Just ask Dan Savage who started sourcetool.com, a B2B web site in 2005. Sourcetool is a directory of industrial products distributors. It adds value to conventional search by ranking distributors in dimensions Mr. Savage believes are important.
Mr. Savage’s business relies fundamentally on Google. He pays Google to place ads for Sourcetool at the top of search pages generated by terms like “crankshaft.” For people that follow Google’s path to Sourcetool in search of crankshafts, Mr. Savage pays Google AdSense to place targeted ads on his site.
Initially, things went well. Mr. Savage generated revenues of $650K/month. He paid Google $500K/month for the ads and after other expenses, he cleared $115K/month.
Then one day Sourcetool’s traffic went pffffft.
Savage’s ads had stopped appearing on Google. When he asked why, Google replied that it had updated its search algorithms and the new ones determined that Sourcetool’s landing page quality was low. As a result, Google increased the minimum required bid for Sourcetool ads from 6 cents to at least $1. The new minimum bid exceeded Mr. Savage’s limit, so Sourcetool’s ads vanished.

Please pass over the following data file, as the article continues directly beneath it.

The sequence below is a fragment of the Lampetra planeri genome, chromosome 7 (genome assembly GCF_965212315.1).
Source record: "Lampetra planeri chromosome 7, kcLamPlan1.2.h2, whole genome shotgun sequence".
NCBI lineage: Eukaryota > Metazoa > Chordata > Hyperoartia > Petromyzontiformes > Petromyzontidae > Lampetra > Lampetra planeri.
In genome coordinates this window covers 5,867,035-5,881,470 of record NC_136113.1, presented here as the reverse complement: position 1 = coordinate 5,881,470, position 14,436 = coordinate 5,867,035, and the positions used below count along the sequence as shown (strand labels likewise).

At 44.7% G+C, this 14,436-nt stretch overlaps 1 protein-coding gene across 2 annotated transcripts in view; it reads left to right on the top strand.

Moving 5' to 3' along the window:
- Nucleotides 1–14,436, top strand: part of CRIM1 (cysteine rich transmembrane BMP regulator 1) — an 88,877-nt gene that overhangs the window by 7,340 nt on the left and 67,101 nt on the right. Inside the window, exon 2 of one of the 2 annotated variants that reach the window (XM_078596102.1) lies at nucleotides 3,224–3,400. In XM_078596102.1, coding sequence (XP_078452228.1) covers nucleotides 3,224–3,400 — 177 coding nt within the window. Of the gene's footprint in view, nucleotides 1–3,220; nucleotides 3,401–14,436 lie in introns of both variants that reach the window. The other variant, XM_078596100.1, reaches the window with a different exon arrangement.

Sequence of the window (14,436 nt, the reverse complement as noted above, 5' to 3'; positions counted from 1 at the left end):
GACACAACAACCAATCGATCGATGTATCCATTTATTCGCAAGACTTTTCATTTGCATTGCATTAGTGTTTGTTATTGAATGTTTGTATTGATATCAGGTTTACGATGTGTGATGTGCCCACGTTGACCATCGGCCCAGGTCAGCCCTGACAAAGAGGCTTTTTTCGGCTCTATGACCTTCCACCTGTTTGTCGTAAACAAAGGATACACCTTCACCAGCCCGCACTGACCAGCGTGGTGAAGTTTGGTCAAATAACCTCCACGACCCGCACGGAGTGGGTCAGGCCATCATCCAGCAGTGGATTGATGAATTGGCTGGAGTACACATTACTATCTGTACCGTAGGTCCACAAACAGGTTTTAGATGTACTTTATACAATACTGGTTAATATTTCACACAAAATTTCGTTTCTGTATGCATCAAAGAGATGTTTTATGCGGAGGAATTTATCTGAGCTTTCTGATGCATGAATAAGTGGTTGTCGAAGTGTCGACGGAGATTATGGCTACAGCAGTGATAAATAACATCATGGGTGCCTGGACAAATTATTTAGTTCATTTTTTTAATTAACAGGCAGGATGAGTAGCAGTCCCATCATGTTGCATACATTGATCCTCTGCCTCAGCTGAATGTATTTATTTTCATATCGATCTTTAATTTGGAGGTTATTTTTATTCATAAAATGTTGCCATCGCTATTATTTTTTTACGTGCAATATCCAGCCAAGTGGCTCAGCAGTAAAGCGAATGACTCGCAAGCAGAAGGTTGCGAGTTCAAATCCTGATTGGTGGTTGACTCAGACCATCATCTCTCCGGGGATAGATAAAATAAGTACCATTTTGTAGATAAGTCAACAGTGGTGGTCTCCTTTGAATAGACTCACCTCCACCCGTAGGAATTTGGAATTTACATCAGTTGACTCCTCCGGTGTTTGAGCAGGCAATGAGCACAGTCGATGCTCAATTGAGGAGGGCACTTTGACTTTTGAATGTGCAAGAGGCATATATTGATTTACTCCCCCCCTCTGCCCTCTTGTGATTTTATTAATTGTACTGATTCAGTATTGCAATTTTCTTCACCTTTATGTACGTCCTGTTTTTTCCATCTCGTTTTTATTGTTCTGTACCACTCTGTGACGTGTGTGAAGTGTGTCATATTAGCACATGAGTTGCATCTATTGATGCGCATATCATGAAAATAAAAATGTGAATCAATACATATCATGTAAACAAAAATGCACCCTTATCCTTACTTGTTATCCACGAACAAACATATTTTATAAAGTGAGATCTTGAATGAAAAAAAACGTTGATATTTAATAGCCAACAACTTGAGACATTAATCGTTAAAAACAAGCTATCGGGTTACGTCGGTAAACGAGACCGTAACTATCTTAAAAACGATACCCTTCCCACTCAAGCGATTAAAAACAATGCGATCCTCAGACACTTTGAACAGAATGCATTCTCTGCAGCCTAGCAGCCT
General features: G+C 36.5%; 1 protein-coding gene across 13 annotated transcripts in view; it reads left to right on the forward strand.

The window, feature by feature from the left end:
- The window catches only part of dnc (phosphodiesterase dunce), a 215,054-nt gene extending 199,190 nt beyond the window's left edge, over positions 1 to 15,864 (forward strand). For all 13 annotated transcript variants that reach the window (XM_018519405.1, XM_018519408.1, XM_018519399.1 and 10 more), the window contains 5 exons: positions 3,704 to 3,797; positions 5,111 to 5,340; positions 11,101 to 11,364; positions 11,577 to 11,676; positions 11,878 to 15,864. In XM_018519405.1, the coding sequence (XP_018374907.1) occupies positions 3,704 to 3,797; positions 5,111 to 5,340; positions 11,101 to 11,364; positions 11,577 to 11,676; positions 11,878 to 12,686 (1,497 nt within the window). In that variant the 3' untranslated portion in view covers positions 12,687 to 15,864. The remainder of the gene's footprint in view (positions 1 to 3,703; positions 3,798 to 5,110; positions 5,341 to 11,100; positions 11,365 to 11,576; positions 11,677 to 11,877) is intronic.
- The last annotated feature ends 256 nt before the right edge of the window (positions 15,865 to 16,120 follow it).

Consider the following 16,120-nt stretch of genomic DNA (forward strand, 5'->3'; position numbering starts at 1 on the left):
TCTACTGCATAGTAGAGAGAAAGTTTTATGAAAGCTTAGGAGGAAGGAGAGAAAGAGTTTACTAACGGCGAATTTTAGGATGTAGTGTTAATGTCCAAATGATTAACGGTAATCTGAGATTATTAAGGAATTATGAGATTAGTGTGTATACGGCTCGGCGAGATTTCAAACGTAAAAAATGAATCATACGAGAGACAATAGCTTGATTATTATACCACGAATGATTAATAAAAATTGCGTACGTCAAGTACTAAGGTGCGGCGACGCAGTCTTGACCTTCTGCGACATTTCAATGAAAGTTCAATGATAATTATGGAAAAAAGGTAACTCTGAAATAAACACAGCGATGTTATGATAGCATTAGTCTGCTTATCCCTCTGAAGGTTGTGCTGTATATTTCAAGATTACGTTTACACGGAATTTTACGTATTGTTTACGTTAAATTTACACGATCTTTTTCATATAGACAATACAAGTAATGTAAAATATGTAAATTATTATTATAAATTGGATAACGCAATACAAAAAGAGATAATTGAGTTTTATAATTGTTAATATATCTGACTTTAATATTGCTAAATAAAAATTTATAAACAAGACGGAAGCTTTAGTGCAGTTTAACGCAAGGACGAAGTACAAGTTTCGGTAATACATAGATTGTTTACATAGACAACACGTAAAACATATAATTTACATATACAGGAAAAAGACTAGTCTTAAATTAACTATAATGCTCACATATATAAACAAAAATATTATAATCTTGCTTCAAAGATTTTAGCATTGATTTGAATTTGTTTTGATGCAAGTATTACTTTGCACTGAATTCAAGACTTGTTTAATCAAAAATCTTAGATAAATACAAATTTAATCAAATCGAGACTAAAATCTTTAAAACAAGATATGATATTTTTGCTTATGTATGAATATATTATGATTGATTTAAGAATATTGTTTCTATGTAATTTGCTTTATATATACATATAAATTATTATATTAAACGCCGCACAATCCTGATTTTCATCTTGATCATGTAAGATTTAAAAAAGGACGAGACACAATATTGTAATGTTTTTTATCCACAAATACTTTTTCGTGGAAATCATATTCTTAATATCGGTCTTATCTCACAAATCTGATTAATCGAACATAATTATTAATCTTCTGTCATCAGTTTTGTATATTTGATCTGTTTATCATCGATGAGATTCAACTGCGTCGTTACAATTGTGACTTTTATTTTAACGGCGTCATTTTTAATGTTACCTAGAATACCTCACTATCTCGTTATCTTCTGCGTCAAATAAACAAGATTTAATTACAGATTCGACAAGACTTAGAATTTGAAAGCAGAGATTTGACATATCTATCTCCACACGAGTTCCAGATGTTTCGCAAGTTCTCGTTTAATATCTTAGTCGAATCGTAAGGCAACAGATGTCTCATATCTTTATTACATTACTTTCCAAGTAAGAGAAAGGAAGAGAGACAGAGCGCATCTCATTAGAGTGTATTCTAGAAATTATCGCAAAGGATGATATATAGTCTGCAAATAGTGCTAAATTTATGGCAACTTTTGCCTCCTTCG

Savage spent hundreds of thousands of dollars to improve Sourcetool’s landing page quality, but Google’s minimum bids did not drop. Then Google started blowing off Mr. Savage’s calls.
Mr. Savage believes Google dislikes Sourcetool because it functions as a search engine (albeit narrowly focused), and it competes with business.com, a Google content network partner.
When contacted by the New York Times, Google gave plausible explanations for some but not all of the issues raised here. Meanwhile, Mr. Savage has complained to the Justice Department.